Research suggests that absenteeism costs the Australian economy more than $33 billion in wages and lost productivity every year. According to an Australian Human Resources Institute (AHRI) study a loss of productivity (79%) and low morale of the staff filling in for others (60%) were the most frequently identified effects of unscheduled absences.
The unpredictable nature of their performance creates risk, drains time, energy and resources, and ultimately holds your team back from being at their best. Among the most important steps you can take to address the problem include these.
1. Face reality. Understand that no matter how talented someone is, if they fail to behave successfully their value is limited. Recognise when people with high potential are undermining their own success and that of the team. . Avoid the all too common mistake of allowing so called high performers to get away with a hit and miss standard of contribution. Expect consistency from everyone, including your best and brightest.
2. Leave no room for doubt. Set very clear expectations about how people are expected to behave. Being a reliable member of the team is a fundamental expectation of any employment relationship. Make this clear from the beginning, and through coaching feedback, reinforce what being reliable means in your business.
3. Show and tell. Showcase what you expect from others. Be consistent and reliable yourself and your team are entirely more likely to rise to the occasion. Give ongoing constructive feedback about ways in which someone can be relied upon, and ways in which they can potentially improve.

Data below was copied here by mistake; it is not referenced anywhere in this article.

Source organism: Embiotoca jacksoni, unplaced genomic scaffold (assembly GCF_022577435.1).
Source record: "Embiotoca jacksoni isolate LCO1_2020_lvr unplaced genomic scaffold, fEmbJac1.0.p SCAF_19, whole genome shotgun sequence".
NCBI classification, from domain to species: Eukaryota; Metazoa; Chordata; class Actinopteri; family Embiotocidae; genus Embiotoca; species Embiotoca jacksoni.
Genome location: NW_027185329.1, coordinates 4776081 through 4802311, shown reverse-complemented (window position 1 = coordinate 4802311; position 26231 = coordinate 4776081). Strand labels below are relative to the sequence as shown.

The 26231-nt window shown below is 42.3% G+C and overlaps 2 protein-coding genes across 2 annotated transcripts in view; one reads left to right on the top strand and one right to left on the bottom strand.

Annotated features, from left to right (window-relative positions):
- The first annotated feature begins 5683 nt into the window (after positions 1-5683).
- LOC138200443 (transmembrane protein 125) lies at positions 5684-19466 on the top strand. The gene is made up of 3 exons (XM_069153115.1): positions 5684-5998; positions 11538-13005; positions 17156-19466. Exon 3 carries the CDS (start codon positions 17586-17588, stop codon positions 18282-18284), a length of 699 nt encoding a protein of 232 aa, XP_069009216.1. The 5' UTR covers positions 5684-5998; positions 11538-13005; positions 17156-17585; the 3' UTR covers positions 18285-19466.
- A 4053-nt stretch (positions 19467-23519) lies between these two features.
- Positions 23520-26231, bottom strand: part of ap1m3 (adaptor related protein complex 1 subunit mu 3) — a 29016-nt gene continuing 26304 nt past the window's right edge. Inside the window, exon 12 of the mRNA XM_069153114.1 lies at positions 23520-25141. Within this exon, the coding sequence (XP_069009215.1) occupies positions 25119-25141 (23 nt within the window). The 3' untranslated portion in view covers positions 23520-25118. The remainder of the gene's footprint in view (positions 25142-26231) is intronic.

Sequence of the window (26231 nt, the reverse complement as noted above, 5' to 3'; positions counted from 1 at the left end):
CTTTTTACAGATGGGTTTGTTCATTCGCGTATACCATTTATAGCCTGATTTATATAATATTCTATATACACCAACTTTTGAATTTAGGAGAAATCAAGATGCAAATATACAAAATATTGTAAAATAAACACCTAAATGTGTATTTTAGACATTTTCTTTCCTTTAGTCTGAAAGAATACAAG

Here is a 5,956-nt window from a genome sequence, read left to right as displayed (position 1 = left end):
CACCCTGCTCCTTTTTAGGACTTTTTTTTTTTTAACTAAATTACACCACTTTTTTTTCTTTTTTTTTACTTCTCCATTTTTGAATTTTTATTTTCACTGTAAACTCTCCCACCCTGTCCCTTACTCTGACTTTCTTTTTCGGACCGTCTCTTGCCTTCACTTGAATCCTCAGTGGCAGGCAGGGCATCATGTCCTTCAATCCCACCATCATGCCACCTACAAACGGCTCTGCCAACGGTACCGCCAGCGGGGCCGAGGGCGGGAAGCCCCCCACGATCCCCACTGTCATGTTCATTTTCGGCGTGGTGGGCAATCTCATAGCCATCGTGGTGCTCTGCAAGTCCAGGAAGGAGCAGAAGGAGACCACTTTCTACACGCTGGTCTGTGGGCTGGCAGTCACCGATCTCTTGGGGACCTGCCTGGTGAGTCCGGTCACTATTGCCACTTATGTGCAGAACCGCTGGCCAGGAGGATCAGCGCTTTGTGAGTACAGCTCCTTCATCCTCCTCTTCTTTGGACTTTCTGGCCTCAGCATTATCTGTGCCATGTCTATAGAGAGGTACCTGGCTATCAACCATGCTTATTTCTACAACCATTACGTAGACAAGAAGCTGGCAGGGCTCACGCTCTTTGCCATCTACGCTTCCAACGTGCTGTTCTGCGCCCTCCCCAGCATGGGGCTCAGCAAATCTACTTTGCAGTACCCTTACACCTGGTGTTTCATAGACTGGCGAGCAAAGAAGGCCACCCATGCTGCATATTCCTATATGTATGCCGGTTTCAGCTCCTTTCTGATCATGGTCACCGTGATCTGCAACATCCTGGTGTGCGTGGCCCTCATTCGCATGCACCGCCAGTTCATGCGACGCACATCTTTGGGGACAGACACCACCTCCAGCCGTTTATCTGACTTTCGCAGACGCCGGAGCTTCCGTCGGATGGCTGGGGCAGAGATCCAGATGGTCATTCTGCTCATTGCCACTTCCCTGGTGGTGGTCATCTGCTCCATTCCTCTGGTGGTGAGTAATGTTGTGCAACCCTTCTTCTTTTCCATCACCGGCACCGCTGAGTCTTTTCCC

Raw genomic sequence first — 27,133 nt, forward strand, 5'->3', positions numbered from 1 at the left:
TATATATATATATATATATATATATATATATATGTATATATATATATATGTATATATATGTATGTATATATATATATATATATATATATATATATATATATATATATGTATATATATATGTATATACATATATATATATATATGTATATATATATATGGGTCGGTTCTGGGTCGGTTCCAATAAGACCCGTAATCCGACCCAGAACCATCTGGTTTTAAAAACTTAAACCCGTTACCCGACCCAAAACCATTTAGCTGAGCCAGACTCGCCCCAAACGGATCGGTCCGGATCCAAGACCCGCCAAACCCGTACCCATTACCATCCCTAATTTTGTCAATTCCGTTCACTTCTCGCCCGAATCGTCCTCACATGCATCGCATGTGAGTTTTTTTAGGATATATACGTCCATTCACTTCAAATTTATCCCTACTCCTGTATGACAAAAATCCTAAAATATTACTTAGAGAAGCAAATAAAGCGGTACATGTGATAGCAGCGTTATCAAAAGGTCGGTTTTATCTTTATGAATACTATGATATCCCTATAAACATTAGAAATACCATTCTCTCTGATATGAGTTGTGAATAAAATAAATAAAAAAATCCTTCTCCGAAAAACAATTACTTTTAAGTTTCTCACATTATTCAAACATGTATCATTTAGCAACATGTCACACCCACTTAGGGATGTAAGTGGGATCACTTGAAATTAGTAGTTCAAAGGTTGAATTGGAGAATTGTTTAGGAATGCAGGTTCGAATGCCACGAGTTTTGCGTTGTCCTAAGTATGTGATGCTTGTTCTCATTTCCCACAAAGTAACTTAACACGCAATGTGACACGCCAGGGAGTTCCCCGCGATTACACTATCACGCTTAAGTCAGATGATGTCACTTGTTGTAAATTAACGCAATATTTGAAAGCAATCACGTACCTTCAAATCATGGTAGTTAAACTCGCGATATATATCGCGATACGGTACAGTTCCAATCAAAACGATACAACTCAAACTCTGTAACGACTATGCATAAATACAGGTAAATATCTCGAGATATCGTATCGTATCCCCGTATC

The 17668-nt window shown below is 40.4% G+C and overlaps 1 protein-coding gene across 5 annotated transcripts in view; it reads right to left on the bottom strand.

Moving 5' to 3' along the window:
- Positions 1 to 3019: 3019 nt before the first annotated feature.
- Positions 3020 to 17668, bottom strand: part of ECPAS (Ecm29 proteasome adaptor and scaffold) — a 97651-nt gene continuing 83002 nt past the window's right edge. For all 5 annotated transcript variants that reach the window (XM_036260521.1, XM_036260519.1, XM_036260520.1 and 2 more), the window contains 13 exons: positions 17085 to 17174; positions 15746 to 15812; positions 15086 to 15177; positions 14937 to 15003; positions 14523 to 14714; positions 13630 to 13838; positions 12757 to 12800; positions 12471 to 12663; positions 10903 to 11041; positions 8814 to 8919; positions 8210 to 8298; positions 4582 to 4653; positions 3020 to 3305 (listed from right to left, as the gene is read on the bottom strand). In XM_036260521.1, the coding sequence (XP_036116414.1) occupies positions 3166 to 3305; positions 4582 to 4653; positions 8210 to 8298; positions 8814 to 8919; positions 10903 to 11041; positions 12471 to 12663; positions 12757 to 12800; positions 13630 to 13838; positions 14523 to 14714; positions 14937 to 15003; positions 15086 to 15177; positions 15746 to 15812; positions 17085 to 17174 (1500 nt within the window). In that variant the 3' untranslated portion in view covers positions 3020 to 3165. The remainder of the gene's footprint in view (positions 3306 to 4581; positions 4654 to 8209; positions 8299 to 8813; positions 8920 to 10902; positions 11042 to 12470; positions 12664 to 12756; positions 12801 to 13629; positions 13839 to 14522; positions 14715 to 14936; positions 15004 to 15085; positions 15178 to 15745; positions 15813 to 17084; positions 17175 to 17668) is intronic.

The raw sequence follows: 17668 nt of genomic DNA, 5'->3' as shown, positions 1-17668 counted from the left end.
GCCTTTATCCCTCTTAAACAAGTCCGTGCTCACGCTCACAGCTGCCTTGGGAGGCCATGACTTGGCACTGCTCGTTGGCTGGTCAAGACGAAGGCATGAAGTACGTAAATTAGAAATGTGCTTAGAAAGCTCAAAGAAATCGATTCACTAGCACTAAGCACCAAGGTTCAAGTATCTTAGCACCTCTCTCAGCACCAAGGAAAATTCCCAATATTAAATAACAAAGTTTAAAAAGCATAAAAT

4. Address issues. Recognise when unreliable employees are holding themselves and others back from achieving what they are capable of. Engage early. As soon as you become concerned about your ability to rely on someone, let him or her know. Explain why their behaviours or choices are eroding your confidence that they will deliver when they need to.
A common issue many employers face is people taking ‘sickies’. While of course its important to respect the right for people to take personal leave due to ill health, its critical also that you have honest conversations with those you suspect are in fact absent for other reasons. Be compassionate but expect also that people demonstrate resilience and commitment to getting to work and doing their job.
5. Act with strength. Be prepared to take the actions necessary to consistently apply the standards you set. Idol threats do nothing to resolve issues and in many cases reinforce the very behaviours you are working to overcome.
Be prepared to exit from your business, people who are unwilling to shift their approach. If you have provided fair opportunity to understand your expectations and reasonable support to change their behaviour, someone continues to be unreliable, its time for them to go. Holding on to people who consistently underperform despite your best efforts to help them to succeed will drain the spirit of your team and undermine results.
Karen Gately is a leadership and people-management specialist and a founder of Ryan Gately. Karen works with leaders and HR teams to drive business results through the talent and energy of people. She is the author of The People Manager’s Toolkit: A Practical guide to getting the best from people (Wiley) and The Corporate Dojo: Driving extraordinary results through spirited people. For more information visit www.ryangately.com.au or contact firstname.lastname@example.org
Are you frustrated by the impacts unreliable employees have on the spirit and performance of your team? If so, you’re far from alone. Many of the leaders we work with complain of the need to manage people who drop the ball just when they are needed most. Tardiness, absenteeism, missed deadlines and inconsistent standards of work quality are common concerns.